treasure fleet one

The Seven Voyages



dawn (2) rival unrivaled
grip seem grip on power
scale fleet treasure
cargo supply vanish
soon continue journey
helm eunuch discover
hail expand towering
follow admiral lifetime
explore epic lead/led
fleet ahead ahead of its time
amount advanced incredible
by far share (3) sophisticated
measure finally put together
dispute undisputed unprecedented
enigma dominant millennium
world globe confident
instead half-way think/thought
triumph through throughout
giant length master
frame thunder bellow (2)
glare wield formidable
believe surround controversy
argue scholar put forward
exist precise marvel
doubt deck beneath
design protect sink/sank/sunk
tight damage cutting edge
flood remain compartment
afloat purpose thereby
vessel bamboo inspiration
stalk purpose incorporate
convert crusade endeavor
respect extreme encounter
equal careful wonderful
vigor exactly articulate
profit occupy conquer
crisis empire country (2)
entire grasp commander
vision sever lay to rest
famine deplete treasury
imperial influence interfere
stress (2) foreign necessary
base (2) filial self-sufficient
respect ancestor obligation
abroad attend demeaning





The dawn of the fifteenth century. China is the unrivaled ruler of the seas. With an all-mighty grip on power, it seems unstoppable.

Nothing compares to the scale of China’s Treasure Fleet: 27,000 men. 317 ships. They must have been worlds onto themselves, with enough supplies to last for months, and cargo bays of treasure – fit for kings.

But soon, the fleet would vanish.

And China would close its doors to the outside world.

National Geographic photographer, Mike Yamashita, continues his journey to discover what happened to this great age of expansion, and the man who was at its helm, the towering eunuch admiral, Zheng He, who in his lifetime, was hailed as a hero in China.

From Asia to Africa, we follow the voyages of China’s greatest explorer, Zheng He.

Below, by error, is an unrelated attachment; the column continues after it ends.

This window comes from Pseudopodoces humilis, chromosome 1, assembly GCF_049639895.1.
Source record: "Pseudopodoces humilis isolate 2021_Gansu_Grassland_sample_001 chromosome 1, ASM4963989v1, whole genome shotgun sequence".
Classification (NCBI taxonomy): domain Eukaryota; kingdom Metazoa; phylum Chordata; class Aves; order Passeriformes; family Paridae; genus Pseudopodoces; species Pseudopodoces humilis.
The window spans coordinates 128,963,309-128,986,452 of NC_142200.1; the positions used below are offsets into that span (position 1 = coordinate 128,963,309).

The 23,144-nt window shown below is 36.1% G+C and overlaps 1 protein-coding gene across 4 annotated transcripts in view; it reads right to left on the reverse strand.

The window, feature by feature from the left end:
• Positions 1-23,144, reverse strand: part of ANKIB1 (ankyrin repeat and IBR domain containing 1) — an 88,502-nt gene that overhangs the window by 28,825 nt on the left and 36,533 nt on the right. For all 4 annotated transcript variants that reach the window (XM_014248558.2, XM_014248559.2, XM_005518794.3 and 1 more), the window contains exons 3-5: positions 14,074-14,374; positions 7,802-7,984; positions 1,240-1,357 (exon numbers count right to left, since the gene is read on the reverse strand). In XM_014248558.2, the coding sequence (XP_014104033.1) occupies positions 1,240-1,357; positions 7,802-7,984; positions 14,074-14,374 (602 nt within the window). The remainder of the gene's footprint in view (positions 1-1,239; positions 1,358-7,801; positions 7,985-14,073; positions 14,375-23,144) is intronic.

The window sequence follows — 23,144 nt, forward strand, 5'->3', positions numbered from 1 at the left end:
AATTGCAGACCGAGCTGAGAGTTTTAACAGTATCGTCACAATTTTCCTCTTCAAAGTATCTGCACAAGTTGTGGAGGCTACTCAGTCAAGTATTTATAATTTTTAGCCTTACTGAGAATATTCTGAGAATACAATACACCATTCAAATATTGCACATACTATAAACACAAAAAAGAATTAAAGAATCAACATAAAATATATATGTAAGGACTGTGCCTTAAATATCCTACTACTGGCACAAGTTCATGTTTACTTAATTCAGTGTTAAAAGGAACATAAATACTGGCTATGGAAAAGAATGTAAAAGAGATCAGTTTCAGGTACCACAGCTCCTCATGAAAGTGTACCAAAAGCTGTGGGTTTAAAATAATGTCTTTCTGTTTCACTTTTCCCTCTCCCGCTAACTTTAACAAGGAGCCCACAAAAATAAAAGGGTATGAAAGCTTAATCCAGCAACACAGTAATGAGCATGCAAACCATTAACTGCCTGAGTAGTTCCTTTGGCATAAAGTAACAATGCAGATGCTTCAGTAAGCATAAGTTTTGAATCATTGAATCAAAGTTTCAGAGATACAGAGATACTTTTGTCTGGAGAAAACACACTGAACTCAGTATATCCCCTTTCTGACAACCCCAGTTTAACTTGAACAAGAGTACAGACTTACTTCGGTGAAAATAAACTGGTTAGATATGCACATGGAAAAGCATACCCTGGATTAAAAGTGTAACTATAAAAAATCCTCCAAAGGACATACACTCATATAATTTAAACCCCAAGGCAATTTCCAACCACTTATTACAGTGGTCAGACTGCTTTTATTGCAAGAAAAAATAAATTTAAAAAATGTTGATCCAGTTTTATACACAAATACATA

For nearly 30 years, he led the treasure fleet on seven epic voyages. It was a fleet centuries ahead of its time.

“China was incredibly more advanced, scientifically, culturally, and economically. It amounted by far the largest share of the world economy.

Maybe the best measure of China’s sophistication was that it was not until World War One that Europe and the West were finally able to put together a fleet as sophisticated as China had in the early fifteenth century.”

The great treasure fleet had hundreds of ships, some many times this size, making China the undisputed ruler of the sea.

Yet this unprecedented period of Chinese expansion would some day suddenly come to an end.

“The central enigma, I think, is why it’s the West that’s dominant in the world, rather than the East.

Anyone from the first half of the millennium, would have been confident that it would have been China who would have been the major player in the world economy and in the global military.

And instead, half-way through the millennium, something happened, and in fact it was Europe and people of European stock who ended up triumphant today. And the key question is how that came to happen.”

Twenty-seven thousand men. Three hundred and seventeen ships. Giants of the ocean. Some, four hundred feet (122 meters) in length, under the master eye of its titanic leader.

They say his voice bellowed like a dozen thunderous bells, and his eyes glared down from his seven foot frame.

A formidable man, with power to wield as he choose, in peace or in war.

“One of the greatest controversies surrounded this whole Zheng He episode was the size of his treasure ship. Some people believe it was very large: 44 Chinese tsan, which equates to longer than a soccer field. Other people believe it was a little bit smaller, 2000 liau, which would be around 62 meters long.

A lot of scholars believe that they existed. An argument that they put forward is the fact that pyramids cannot be built today, does not mean that pyramids were not built in the past.